from iol.co.za By Maureen Marud and Murray Williams Nearly 6,5 million people are currently blacklisted at credit bureaus and as interest rates, food and fuel prices rise, more and more debtors are expected to go on the list. The blacklisted defaulters are among almost 17 million “credit-active” consumers who owe about R1-trillion, according to the […]
28 November 2012
If you are under debt review it is absolutely imperative that you make every single rehab payment. Your credit providers will act very quickly once you have missed the first payment. Not only will you have to deal with their incessant phone calls again, but by not paying you are giving them the right to bring legal action against you.
Luke Hirst MD of DebtBusters says, “Missing a payment is just not worth it. Your creditors have already made allowances by agreeing to new payment plans, and by defaulting on those you are opening yourself up to legal action and stand the risk of losing your house and/or car. You are also taking a major backwards step with regards to your financial recovery.”
According to Hirst the industry is seeing an increase in non-payments of late. This is highly concerning as lives are being ripped up at the seams. Your credit providers will not hesitate to repossess your car and/or house in order to pay off your debt.
Hirst continues to say, “South Africans under debt review need to realise that they have been thrown a lifeline. By paying a negotiated, affordable amount every month you avoid repossession, legal action and give yourself and your family the chance at a sound financial future.”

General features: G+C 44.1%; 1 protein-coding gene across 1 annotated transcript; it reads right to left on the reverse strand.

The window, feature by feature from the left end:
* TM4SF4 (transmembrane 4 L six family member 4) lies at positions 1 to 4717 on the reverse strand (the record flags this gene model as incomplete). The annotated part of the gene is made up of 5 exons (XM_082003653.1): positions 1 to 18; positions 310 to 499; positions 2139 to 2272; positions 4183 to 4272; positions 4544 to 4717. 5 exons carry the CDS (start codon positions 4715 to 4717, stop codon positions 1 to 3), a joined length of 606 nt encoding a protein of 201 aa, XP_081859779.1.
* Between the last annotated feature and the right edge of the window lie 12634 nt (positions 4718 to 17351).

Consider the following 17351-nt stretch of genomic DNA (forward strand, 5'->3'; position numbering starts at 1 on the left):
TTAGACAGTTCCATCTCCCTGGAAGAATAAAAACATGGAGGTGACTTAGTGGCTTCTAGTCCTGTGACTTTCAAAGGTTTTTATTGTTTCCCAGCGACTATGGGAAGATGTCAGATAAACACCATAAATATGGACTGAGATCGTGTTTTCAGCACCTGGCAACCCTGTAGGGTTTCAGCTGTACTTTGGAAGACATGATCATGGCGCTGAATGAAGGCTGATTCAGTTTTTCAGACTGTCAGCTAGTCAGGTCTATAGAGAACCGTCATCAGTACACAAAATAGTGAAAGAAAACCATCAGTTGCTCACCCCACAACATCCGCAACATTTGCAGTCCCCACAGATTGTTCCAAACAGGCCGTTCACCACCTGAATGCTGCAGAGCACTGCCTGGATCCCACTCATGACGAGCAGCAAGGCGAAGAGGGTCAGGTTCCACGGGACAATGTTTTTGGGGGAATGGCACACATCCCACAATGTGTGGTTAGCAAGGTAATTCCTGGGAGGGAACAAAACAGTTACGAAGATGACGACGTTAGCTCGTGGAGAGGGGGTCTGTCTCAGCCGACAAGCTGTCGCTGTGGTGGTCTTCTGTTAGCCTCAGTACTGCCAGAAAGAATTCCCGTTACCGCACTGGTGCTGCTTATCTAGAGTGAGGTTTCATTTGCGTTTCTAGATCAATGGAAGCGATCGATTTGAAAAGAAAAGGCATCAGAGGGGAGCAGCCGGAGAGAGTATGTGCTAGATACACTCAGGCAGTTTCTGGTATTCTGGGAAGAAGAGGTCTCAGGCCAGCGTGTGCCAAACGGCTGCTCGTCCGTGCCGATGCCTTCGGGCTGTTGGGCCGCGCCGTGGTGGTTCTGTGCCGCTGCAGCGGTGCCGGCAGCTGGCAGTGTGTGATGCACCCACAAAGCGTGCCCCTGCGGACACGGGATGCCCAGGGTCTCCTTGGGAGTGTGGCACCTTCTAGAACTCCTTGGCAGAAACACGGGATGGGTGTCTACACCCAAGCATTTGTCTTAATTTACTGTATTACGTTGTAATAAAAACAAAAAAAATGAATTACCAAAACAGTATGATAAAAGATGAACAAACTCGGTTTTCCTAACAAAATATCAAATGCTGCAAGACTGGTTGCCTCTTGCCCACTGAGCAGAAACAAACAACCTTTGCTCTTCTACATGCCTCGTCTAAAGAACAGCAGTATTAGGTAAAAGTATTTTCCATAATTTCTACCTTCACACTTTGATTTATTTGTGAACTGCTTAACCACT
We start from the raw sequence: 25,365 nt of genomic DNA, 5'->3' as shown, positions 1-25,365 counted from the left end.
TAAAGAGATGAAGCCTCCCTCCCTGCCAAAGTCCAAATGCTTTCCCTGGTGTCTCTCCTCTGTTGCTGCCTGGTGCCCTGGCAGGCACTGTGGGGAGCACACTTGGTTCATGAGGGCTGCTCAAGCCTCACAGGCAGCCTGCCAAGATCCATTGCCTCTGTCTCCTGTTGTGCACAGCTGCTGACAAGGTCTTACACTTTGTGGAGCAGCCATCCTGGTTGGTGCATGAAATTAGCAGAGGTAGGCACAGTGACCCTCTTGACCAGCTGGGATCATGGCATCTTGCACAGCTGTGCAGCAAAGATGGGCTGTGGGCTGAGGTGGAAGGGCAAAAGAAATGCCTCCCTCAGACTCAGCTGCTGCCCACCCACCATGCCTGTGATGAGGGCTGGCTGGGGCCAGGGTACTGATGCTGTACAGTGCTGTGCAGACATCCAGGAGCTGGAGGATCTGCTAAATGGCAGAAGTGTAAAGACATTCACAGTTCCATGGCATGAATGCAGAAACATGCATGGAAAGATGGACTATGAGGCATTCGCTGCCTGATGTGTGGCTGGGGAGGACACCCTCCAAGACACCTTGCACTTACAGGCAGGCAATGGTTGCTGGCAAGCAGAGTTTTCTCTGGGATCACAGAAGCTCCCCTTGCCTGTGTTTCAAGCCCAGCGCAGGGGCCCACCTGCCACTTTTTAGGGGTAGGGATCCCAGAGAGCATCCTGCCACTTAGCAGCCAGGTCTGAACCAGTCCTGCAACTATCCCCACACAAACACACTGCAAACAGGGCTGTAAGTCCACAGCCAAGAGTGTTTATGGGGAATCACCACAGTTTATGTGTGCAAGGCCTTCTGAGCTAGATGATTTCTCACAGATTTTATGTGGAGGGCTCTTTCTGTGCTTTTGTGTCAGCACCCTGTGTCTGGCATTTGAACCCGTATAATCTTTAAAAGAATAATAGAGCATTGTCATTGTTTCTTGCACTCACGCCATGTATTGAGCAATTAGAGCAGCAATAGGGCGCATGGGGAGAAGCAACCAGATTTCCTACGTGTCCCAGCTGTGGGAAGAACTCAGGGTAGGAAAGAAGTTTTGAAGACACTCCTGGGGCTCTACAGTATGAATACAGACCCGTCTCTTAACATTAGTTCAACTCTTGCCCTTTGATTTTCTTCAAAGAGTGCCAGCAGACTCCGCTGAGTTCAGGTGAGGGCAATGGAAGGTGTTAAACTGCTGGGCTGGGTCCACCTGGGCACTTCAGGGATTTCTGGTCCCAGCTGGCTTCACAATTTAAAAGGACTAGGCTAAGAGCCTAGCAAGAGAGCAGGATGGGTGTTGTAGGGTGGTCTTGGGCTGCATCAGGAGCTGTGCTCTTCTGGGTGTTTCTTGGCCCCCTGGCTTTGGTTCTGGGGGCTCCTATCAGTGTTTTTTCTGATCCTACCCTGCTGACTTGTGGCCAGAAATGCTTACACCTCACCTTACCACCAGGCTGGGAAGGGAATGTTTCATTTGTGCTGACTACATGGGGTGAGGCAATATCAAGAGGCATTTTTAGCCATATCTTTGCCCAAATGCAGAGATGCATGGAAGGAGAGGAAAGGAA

The following is the process that takes place after you have missed a payment:
• Your credit providers will start phoning and contacting you repeatedly.
• If you still do not pay, your creditors will terminate your debt review agreement.
• As you haven’t paid, we at DebtBusters cannot attend to the termination.
The legal process then begins and you will be issued with the following:
1. Section 129 letter
3. Default Judgment
4. Warrant of Execution – moveable assets (such as your vehicle). Your car will be repossessed and sold at an auction in order to cover at least a portion of your debt.
If you do not have any movable assets that can be attached the following can happen:
4.1 Section 65A enquiry at Court – where you have to attend court with all your income and expenses. The magistrate then makes a ruling to how much must be paid monthly. If you do not adhere to that order the credit provider can automatically have a garnishee order issued
4.2 Garnishee order (before you receive your salary, a portion is taken off and paid towards your debt for a specified period of time).
Thereafter if you have immovable property (your house) they can issue a warrant of execution on immovable property and sell your house on auction to cover the specific debt